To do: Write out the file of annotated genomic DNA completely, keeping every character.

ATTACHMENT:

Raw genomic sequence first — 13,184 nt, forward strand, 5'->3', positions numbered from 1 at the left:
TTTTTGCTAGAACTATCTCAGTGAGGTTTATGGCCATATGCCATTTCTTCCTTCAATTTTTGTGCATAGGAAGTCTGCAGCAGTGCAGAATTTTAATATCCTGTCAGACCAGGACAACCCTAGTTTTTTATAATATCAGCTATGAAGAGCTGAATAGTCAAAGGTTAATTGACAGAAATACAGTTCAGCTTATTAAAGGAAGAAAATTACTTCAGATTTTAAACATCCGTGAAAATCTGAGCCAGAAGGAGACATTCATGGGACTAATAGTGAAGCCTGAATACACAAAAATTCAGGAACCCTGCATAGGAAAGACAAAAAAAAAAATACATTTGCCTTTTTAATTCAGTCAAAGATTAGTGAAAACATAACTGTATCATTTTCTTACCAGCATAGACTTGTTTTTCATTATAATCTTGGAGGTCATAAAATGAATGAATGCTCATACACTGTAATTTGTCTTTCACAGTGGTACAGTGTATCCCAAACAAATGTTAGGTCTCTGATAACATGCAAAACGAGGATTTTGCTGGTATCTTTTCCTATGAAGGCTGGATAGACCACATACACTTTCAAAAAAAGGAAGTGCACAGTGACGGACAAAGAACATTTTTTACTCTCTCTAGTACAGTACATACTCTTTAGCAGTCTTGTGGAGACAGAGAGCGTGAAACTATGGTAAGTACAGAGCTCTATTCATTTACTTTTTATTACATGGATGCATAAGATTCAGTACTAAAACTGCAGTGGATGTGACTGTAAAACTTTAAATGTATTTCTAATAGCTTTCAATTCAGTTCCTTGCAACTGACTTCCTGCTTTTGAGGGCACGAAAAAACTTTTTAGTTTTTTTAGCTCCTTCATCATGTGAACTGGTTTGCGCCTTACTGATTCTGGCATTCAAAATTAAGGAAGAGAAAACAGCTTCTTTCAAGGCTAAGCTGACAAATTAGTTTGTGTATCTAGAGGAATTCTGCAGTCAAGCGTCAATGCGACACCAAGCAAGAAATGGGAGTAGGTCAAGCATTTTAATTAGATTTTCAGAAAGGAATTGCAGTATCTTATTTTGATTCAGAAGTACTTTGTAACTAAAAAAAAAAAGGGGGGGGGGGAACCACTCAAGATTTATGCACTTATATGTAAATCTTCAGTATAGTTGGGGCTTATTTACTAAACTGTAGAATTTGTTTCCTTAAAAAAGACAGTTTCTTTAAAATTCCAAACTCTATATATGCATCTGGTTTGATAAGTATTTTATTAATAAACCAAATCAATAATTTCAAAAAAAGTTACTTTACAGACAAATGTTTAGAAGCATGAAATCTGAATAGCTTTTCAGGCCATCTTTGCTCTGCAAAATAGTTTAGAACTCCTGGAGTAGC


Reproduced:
Raw genomic sequence first — 13,184 nt, forward strand, 5'->3', positions numbered from 1 at the left:
TTTTTGCTAGAACTATCTCAGTGAGGTTTATGGCCATATGCCATTTCTTCCTTCAATTTTTGTGCATAGGAAGTCTGCAGCAGTGCAGAATTTTAATATCCTGTCAGACCAGGACAACCCTAGTTTTTTATAATATCAGCTATGAAGAGCTGAATAGTCAAAGGTTAATTGACAGAAATACAGTTCAGCTTATTAAAGGAAGAAAATTACTTCAGATTTTAAACATCCGTGAAAATCTGAGCCAGAAGGAGACATTCATGGGACTAATAGTGAAGCCTGAATACACAAAAATTCAGGAACCCTGCATAGGAAAGACAAAAAAAAAAATACATTTGCCTTTTTAATTCAGTCAAAGATTAGTGAAAACATAACTGTATCATTTTCTTACCAGCATAGACTTGTTTTTCATTATAATCTTGGAGGTCATAAAATGAATGAATGCTCATACACTGTAATTTGTCTTTCACAGTGGTACAGTGTATCCCAAACAAATGTTAGGTCTCTGATAACATGCAAAACGAGGATTTTGCTGGTATCTTTTCCTATGAAGGCTGGATAGACCACATACACTTTCAAAAAAAGGAAGTGCACAGTGACGGACAAAGAACATTTTTTACTCTCTCTAGTACAGTACATACTCTTTAGCAGTCTTGTGGAGACAGAGAGCGTGAAACTATGGTAAGTACAGAGCTCTATTCATTTACTTTTTATTACATGGATGCATAAGATTCAGTACTAAAACTGCAGTGGATGTGACTGTAAAACTTTAAATGTATTTCTAATAGCTTTCAATTCAGTTCCTTGCAACTGACTTCCTGCTTTTGAGGGCACGAAAAAACTTTTTAGTTTTTTTAGCTCCTTCATCATGTGAACTGGTTTGCGCCTTACTGATTCTGGCATTCAAAATTAAGGAAGAGAAAACAGCTTCTTTCAAGGCTAAGCTGACAAATTAGTTTGTGTATCTAGAGGAATTCTGCAGTCAAGCGTCAATGCGACACCAAGCAAGAAATGGGAGTAGGTCAAGCATTTTAATTAGATTTTCAGAAAGGAATTGCAGTATCTTATTTTGATTCAGAAGTACTTTGTAACTAAAAAAAAAAAGGGGGGGGGGGAACCACTCAAGATTTATGCACTTATATGTAAATCTTCAGTATAGTTGGGGCTTATTTACTAAACTGTAGAATTTGTTTCCTTAAAAAAGACAGTTTCTTTAAAATTCCAAACTCTATATATGCATCTGGTTTGATAAGTATTTTATTAATAAACCAAATCAATAATTTCAAAAAAAGTTACTTTACAGACAAATGTTTAGAAGCATGAAATCTGAATAGCTTTTCAGGCCATCTTTGCTCTGCAAAATAGTTTAGAACTCCTGGAGTAGC